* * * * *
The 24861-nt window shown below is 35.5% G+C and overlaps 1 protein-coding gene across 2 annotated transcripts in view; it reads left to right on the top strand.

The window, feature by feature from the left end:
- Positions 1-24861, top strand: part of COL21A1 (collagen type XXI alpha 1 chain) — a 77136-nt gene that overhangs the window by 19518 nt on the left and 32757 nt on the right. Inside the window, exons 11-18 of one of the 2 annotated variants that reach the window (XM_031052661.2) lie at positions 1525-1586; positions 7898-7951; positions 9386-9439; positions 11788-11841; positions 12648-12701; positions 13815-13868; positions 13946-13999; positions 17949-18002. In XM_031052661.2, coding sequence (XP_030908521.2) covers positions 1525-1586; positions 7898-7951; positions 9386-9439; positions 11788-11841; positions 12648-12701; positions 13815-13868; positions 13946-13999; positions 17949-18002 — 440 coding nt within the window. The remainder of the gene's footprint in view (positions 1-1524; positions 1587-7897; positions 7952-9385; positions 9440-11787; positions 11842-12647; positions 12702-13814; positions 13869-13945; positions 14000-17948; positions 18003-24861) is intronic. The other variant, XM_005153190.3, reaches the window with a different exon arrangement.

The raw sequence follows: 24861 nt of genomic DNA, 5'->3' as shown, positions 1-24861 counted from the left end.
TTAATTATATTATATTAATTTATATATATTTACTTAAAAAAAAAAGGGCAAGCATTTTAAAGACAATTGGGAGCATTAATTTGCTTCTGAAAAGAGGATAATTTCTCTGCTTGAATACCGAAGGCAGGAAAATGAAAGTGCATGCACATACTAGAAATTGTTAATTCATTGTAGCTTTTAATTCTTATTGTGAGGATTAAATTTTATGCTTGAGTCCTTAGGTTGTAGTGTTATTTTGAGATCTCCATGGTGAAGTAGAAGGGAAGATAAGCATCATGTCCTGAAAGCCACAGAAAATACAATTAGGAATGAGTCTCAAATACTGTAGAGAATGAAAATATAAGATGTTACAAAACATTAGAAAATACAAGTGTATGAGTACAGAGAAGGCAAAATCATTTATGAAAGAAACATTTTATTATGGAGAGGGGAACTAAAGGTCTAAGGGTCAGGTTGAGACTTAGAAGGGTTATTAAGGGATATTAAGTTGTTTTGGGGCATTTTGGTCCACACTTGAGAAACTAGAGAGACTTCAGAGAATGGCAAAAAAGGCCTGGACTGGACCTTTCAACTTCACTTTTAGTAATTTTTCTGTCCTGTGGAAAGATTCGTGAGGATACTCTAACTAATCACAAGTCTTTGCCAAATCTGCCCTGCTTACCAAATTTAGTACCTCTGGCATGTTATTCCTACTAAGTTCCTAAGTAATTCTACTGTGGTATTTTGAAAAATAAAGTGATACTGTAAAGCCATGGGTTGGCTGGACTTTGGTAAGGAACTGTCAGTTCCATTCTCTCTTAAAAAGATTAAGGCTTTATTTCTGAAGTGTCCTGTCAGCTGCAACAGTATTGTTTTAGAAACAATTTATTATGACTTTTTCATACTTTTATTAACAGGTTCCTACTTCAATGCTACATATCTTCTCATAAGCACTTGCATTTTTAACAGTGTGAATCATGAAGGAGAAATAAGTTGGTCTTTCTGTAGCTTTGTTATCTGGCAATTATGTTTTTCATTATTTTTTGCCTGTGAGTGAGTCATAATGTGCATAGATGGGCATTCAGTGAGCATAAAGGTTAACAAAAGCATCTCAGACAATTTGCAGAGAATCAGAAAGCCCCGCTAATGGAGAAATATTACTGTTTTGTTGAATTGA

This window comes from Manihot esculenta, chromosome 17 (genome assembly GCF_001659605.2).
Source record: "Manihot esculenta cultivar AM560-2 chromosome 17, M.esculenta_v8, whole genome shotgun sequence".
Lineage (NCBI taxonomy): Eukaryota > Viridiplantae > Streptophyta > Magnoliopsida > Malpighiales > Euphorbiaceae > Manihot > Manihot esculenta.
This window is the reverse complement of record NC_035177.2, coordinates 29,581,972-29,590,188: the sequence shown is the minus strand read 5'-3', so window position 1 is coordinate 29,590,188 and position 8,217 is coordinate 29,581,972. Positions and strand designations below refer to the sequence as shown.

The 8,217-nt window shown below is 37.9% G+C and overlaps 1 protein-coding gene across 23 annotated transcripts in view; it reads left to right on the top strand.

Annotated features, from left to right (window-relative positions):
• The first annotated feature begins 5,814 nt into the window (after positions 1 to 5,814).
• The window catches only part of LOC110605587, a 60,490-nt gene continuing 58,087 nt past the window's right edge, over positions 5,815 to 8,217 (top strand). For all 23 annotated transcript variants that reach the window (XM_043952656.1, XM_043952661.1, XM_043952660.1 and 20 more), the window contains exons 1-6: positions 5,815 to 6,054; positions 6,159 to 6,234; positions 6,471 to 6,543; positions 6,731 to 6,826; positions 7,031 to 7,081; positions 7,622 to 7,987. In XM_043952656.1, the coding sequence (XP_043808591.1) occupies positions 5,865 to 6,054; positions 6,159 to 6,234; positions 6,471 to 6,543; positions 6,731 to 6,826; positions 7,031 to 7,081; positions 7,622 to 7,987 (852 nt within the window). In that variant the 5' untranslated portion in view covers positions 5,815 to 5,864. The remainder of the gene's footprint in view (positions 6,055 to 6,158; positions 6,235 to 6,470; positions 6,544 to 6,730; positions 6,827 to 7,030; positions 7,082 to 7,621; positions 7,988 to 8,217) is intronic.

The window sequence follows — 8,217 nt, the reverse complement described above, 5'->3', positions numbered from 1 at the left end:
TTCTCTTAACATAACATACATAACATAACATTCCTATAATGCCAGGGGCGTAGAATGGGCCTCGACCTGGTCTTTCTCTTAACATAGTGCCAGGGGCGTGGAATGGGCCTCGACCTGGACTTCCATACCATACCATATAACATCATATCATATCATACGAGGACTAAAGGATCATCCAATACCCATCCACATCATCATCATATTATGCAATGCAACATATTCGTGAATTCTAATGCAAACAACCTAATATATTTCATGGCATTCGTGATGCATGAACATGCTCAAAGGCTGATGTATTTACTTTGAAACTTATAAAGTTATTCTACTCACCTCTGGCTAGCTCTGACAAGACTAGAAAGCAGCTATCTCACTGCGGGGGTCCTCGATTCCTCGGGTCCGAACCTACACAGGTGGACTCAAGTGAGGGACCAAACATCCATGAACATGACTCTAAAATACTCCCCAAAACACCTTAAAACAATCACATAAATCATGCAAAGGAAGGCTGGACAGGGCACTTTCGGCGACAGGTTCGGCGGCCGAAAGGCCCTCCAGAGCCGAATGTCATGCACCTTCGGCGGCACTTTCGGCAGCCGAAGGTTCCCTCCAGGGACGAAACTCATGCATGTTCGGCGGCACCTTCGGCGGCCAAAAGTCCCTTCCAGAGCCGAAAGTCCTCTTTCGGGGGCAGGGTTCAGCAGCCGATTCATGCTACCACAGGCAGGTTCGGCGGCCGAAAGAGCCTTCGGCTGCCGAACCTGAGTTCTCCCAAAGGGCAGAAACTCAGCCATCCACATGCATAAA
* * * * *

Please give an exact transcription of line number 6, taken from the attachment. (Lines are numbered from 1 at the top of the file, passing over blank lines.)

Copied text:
This window comes from Manihot esculenta, chromosome 17 (genome assembly GCF_001659605.2).